by Francis Ogunbowale
The Industrial Training Fund (ITF) was established by Decree 47 of 1979 and amended by the ITF Act 2011. Its purpose is to stimulate training consciousness, generate skilled manpower, enhance human performance and improve productivity. ITF is expected to survive, among others, through subvention and contributions.
Under Section 6 (1) of the ITF Act, every employer with at least 5 employees or having less than 5 employees, but with a turn-over of N50 Million shall contribute to the Fund, 1% of the annual pay roll of companies with at least 5 employees in respect of each calendar year.
To ensure that companies pay their contribution, Section 9 (1) of the ITF Act prescribes a penalty of a sum equal to 5% of the unpaid amount to be added to each month or part of the month, after the date on which payment should have been made. Unfortunately, this has not ensured adequate compliance to Section 6 above.
Some of the employers have argued that Non-Executive Directors cannot be construed as ‘employees’ under the ITF Act and therefore cannot be compelled to include them in the calculation of 1% annual pay roll, expected to be contributed to the Fund.
Section 6(1) of the ITF Act provides that, ‘Every employer having either five or more employees in his establishment, or having less than five employees but with a turn-over of N50 million and above per annum, shall, in respect of each calendar year and or the prescribed date, contribute to the Fund on per cent of his total annual pay roll’.
Under the ITF Act ‘employees are persons whether or not they are Nigerians employed in any establishment in return for salary, wages or other consideration and whether employed full time or part time, and includes temporary employees who work for periods of not less than thirty days’. (See Section 16 of the ITF Act).
The argument of some of these employers is that a Non-Executive Director is a member of a company’s Board of Directors, on a no full-time basis, who only acts as an independent advisor, helps to look at the strategic plan of the company, provide an un-biased view on the direction of the company and take only remuneration or allowance.
But a cursory look at the above will reveal that the definition of a Non-Executive Director fits into the definition of employees under the ITF Act. Whether what is given to the Non-Executive Director, is called ‘remuneration or allowance or salary or wages’, once payment is made from the company’s account as compensation to anyone, who is believed to have contributed knowledge, advice or service, whether on a part time or full time basis, then 1% of such payment should be remitted as contribution to the Fund.
Under Section 2 of the ITF Act 2011, the ITF has enormous roles to ‘provide, promote and encourage the acquisition of skills in industry and commerce with a view to generating a pool of indigenous trained manpower sufficient to meet the needs of the private and public sectors of the economy; provide training for skills in management for technical and entrepreneurial development in the public and private sectors of the economy, set training standards in all sectors of the economy and monitor adherence ; and evaluate and certify vocational skills acquired by apprentices, craftsmen and technicians in collaboration with relevant organisations’.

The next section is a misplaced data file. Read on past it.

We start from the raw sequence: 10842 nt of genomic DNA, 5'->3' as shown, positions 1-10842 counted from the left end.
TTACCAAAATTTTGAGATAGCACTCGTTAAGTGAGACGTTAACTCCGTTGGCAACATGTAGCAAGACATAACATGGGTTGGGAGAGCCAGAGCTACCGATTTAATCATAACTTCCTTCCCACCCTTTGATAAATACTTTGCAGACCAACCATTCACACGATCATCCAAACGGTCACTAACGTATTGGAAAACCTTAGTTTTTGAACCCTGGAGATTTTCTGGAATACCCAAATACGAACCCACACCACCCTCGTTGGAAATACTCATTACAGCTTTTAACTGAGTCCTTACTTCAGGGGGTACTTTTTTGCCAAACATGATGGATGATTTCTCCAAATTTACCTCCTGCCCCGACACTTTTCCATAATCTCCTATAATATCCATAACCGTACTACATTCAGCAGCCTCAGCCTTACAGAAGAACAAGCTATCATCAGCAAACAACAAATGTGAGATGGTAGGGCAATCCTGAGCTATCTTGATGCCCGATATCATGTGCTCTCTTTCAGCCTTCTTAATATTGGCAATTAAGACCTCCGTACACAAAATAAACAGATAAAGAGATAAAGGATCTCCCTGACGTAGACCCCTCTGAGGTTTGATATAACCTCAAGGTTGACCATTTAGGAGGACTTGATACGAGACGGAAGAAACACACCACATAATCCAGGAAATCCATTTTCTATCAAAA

The concern of every citizen is how the economy can be improved and provision made for employment opportunities through the provision of skilled intervention programs. Because of this, the employers need to co-operate maximally and make adequate and the required contribution as prescribed by law, to the Industrial Training Fund.
ITF on its part needs to live up to expectation and strive to meet the specific needs of the employers. The complaint right now across quarters is that some of the courses which the ITF sometimes approve do not meet the specific needs of the companies. ITF needs to play key roles in alleviating poverty and widen its horizon and enhance its relationship with collaborating agencies of government and the International/Multi-Lateral Foreign Agencies and organizations with similar objectives.
For ITF to properly assume a proper role as a catalyst of human capital development, there is urgent need for legislative reform and intervention. It is suggested that the Definition of an ‘employee’ under Section 16 of the ITF Act should be expanded to expressly include ‘Non-Executive Directors of Companies’. This will settle all forms of controversies that have been generated over the years.
Ogunbowale is a lawyer in Lagos.
1 thought on “Non Executive Director under the ITF Act, 2011”
I am vehemently opposed to the writer’s position. His proposition for a reform of the ITF Act to include NEDs as employees is radically against the intents and purposes of NEDs under the Codes of Corporate Governance.
Under elementary Corporate Law Principles, the basic distinction between an Executive Director and a NED is ‘involvement in the day-to-day running of the affairs of a company’.
A NED under the principles of Corporate Governance and for all intents and purposes is never to be involved in the day to day running of the affairs of the company. He is only to bring independence and unbiased contribution to the board.
He can never pass as an employee of the company. Bringing him under the categorization of an employee negates the very intent and purpose of a NED. We cannot through away this principle in a bid to generate revenues. The effect of robing a NED of the non-employee status far outweighs the benefit of the revenue generation regardless of whatever definition is given to an employee under the ITF Act.
My humble opinion.